As a little girl I always loved this time of year.
The bright, colourful lights and beautiful holiday displays fascinated me, and I quickly memorized the lyrics of all the classic carols.
Spending time with loved ones brought me so much joy and still does.
But over the years, as I’ve counselled hundreds of people—many of whom have lost a loved one—I’m reminded of how agonizing this time of year can be. The holidays are often a painful reminder of who we are missing. Staring at the empty place-setting or sitting in the silence of their absence is beyond heart breaking and can make this an especially hard time.
But it won’t always feel like this.
Slowly, over time…the light will begin to shine again as we learn to honour our needs and ride the waves of our grief.
This poem is my offering of hope to all those who have lost someone and are feeling it even more deeply at this time of year.
She laid curled up on the couch, the silence almost deafening.
Everywhere she turned, images of her beloved stared back at her.
Sobbing, she buried her wet face in shaking hands
Until there were no tears left to shed.
Her head pounded, her chest ached.
It wasn’t supposed to be like this—they were supposed to be together forever.
But that had changed.
Memories of the last few months blurred together in her weary mind:
The diagnosis, the treatments, watching helplessly as his condition worsened.
She was powerless to stop the pain.
Her heart shattered into a million pieces.
How could it be almost a year later and yet her heart was still consumed with
So much sorrow?
Her chest felt tight as she stared at their wedding picture.
They were so happy then.
Rage burned bright inside of her.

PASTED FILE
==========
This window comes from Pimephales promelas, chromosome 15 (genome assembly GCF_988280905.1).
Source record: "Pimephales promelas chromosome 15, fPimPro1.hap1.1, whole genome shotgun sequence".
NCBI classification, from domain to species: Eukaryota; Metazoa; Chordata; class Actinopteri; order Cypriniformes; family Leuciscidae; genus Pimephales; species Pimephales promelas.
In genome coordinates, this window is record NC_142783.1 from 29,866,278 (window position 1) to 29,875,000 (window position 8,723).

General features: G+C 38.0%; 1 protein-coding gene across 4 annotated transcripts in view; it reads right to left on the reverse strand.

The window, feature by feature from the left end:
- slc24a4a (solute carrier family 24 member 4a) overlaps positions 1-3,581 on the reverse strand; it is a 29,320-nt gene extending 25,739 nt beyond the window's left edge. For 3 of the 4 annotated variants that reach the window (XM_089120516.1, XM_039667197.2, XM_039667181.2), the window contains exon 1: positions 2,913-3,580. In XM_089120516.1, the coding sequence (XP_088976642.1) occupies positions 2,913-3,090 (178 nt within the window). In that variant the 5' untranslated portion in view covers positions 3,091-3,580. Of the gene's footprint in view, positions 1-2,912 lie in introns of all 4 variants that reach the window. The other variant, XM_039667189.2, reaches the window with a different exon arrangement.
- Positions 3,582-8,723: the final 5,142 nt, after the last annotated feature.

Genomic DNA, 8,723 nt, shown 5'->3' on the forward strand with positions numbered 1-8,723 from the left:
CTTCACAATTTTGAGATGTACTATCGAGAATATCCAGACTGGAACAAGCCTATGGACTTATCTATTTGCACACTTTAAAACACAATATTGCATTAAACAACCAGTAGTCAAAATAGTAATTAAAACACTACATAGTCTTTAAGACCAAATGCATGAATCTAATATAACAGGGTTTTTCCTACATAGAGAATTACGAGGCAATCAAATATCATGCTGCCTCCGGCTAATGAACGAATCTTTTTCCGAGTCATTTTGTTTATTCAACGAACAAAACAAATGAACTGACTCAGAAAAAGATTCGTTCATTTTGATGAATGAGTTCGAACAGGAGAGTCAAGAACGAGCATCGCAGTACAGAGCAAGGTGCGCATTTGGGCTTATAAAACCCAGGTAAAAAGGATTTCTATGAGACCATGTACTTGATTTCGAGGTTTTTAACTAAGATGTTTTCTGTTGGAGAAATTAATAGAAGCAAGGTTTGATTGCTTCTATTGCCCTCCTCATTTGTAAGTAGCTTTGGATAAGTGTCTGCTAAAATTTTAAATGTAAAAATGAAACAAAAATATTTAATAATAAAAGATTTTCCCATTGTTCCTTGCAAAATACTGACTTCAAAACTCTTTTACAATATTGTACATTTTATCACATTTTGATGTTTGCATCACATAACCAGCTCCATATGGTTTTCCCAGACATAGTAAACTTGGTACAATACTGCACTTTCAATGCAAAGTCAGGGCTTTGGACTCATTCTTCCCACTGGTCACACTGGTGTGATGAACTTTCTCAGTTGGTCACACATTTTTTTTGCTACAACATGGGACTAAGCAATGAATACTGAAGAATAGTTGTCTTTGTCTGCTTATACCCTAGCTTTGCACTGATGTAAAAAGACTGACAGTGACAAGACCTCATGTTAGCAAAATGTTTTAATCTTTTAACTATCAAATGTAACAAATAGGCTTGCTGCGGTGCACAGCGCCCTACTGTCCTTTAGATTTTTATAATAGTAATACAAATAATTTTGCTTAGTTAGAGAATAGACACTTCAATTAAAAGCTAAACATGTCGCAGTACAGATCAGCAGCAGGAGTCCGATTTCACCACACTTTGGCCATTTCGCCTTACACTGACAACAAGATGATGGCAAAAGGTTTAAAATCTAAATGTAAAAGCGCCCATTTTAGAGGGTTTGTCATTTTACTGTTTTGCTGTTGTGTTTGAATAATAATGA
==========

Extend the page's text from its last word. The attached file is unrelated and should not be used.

She wanted to blame someone, anyone for her devastation,
But there was no one to blame.
She knew she couldn’t stay consumed in her mourning forever but
Guilt barged in whenever she dared to let joy come to visit.
It felt like a betrayal against her lover.
How could she let herself enjoy these moments when he could no longer
Laugh, or dance, or share a tender embrace?
A day without tears left her panicking.
Was she forgetting him, not missing him as much?
But as the snow began to melt, tiny buds…
Then bountiful flowers started to grow.
Everywhere she looked, she was reminded of the abundance of life.
She was still alive even if a part of her longed to be reunited with her love.
Ordinary things like sunsets and children’s laughter became
Extraordinary gifts as she realized…
It could all be gone in an instant.
But she would never be the same.
Her grief had dragged her into the belly of the snake.
She had been poisoned by the serpent’s sting but re-emerged,
Discovering a strength she never knew she possessed.
Slowly her heart began to mend as she realized she was not betraying her love,
But honouring his memory by welcoming back joy.
And even, perhaps, one day loving again.
It is said that the intensity of our mourning is equal to the depth of our love. So if we find we are grieving long after we expected to be, or again as the holidays draw closer, one thing we can do is to celebrate how deeply we loved, and continue to love the person we have lost. And be gentle with ourselves. Give ourselves permission to do what feels right for us.
Many of my clients have found it healing to create new traditions and to reach out for support. Being mindfully aware of what we need from moment to moment can help make the holidays a little easier.
If someone came to mind as you were reading this, remember there is no timeline for grief. Many of us are numb and still in shock for the first year. We don’t need to “get over it.” We need compassion and understanding.
In today’s busy, distracted world it can be so easy to take the people in our life for granted.
As I support people through loss, I am constantly reminded of how precious life and my loved ones are. And I make a point of telling them regularly.
Author: Nicole Schiener Manary
Editor: Khara-Jade Warren